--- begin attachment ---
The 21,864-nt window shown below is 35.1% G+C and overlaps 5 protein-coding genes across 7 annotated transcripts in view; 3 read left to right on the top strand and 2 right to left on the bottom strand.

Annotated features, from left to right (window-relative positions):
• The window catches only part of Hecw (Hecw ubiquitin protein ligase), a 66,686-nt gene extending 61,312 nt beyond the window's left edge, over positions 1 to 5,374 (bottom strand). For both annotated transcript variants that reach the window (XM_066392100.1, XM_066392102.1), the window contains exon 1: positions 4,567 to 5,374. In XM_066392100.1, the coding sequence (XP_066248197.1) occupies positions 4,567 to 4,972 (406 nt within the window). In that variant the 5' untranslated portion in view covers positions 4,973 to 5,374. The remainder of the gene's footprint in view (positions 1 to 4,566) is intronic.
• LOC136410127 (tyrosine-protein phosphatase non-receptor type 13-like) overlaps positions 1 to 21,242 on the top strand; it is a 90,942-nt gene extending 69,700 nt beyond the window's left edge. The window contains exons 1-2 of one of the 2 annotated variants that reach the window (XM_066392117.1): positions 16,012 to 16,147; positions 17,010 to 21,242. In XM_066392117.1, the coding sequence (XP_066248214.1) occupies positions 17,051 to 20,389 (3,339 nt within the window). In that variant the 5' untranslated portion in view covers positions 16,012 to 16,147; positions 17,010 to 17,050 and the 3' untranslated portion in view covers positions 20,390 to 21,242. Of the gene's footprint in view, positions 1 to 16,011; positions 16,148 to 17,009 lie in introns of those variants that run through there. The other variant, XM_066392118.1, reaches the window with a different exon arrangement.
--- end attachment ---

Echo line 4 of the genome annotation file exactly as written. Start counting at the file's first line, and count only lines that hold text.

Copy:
• LOC136410127 (tyrosine-protein phosphatase non-receptor type 13-like) overlaps positions 1 to 21,242 on the top strand; it is a 90,942-nt gene extending 69,700 nt beyond the window's left edge. The window contains exons 1-2 of one of the 2 annotated variants that reach the window (XM_066392117.1): positions 16,012 to 16,147; positions 17,010 to 21,242. In XM_066392117.1, the coding sequence (XP_066248214.1) occupies positions 17,051 to 20,389 (3,339 nt within the window). In that variant the 5' untranslated portion in view covers positions 16,012 to 16,147; positions 17,010 to 17,050 and the 3' untranslated portion in view covers positions 20,390 to 21,242. Of the gene's footprint in view, positions 1 to 16,011; positions 16,148 to 17,009 lie in introns of those variants that run through there. The other variant, XM_066392118.1, reaches the window with a different exon arrangement.